A shift in an Ambulance control room is like no other…..but it might not be quite how you image it to be.

Jules Lockett, Practice Learning Manager within London Ambulance Service control room explains what a shift with her team, her 999 family is like…

I always wanted to be a paramedic, on a motorbike, but due to having to have major spinal surgery, I wasn’t able to do so, but wanted to be part of the ambulance service, so when an opportunity to work in the control room came up, I jumped at it and have never looked back.

Working in an emergency control room is the most inspiring environment you will ever be in, it isn’t noisy, it isn’t all panic, there is a hush of voices, a calmness that gives you confidence and colleagues around you that are saving lives without even realising it.

The challenges can vary, often it will be the social side of calls that impact on you, something you can relate to, it isn’t always the large scale or traumatic situations, because for those many colleagues are in the same situation, so there is a commonality, but for something that can be personal, that can hit home, they take their toll.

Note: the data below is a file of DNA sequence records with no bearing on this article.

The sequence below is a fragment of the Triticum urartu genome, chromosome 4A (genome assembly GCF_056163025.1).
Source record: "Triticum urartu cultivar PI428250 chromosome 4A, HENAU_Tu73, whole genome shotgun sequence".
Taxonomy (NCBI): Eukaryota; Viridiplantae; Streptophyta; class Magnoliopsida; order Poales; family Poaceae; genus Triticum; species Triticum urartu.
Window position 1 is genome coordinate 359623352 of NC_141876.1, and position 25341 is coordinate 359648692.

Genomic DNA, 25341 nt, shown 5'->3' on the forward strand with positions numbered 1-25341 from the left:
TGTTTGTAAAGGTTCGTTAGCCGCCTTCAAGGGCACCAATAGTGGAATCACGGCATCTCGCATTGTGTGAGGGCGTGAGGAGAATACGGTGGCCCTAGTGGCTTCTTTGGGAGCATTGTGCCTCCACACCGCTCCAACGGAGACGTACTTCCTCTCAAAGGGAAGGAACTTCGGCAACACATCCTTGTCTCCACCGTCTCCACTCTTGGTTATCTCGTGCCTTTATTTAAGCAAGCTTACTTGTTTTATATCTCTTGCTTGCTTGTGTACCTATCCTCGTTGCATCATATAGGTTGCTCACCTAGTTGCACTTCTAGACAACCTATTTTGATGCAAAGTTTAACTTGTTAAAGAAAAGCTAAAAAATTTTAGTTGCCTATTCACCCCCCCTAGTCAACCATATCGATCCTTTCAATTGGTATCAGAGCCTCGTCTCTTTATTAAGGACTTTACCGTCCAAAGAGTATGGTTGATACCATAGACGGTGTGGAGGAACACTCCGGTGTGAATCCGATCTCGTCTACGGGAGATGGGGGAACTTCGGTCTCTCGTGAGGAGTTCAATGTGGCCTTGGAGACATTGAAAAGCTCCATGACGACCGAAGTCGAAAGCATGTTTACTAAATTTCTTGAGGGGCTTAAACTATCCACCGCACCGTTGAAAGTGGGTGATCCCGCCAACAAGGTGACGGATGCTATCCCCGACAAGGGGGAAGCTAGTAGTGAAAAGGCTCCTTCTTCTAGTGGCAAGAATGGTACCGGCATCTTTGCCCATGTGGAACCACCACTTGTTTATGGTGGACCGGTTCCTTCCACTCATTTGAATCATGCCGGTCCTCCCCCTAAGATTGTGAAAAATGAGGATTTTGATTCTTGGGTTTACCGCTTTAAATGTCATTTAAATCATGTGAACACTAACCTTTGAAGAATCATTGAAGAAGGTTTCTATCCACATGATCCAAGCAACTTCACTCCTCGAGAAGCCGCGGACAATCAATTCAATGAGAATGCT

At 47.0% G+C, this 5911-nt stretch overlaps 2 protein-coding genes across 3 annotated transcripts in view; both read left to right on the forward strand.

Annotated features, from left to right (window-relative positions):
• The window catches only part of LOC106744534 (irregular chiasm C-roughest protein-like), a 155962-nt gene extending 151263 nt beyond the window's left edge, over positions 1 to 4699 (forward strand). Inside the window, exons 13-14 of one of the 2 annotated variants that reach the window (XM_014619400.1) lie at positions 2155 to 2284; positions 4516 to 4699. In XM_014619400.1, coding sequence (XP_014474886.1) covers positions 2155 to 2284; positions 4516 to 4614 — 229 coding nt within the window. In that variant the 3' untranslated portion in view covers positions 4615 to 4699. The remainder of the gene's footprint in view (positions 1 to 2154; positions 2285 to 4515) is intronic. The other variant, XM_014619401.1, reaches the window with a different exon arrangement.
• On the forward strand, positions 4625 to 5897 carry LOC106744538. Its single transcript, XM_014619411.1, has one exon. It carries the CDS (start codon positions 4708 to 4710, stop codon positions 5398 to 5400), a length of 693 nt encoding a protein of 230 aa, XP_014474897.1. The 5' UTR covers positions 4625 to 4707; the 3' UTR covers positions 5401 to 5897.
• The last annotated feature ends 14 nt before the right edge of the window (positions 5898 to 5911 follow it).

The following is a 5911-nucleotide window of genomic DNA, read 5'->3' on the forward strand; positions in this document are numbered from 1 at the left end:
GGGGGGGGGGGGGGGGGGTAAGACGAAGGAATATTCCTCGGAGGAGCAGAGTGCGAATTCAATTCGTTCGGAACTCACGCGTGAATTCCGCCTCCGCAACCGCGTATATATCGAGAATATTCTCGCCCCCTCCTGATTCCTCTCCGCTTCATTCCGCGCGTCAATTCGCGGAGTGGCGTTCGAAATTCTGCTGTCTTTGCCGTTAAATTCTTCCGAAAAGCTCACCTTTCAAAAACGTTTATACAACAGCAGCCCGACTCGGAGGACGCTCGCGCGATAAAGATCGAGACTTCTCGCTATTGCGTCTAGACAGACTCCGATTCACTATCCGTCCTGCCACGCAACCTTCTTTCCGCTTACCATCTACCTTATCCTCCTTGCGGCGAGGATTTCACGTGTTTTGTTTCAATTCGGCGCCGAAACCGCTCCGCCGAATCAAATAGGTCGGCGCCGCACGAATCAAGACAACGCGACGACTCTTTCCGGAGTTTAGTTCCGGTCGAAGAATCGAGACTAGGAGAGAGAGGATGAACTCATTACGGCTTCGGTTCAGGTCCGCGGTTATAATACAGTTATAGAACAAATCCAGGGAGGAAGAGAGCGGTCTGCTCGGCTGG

Without each other, we wouldn’t be able to do the job day in day out, we take a tough day, ride it out and come back again for the next day – it’s what we do and we wouldn’t do anything else, we have each other and that’s the important element.

The opportunity to share this celebration of unsung heroes is amazing – we are a voice behind a call, providing care, support, guidance often without much thought from others, so the chance to promote all of our roles and human side is welcomed.

Working with colleagues who make a difference to other people’s lives without realising it – they inspire me to do the best for each of them in my role

Say thanks to Jules and all the control room staff by using #UnsungHeroes on social media. If you have a 999 story that you’d like to submit, please email hello@controlroomweek.co.uk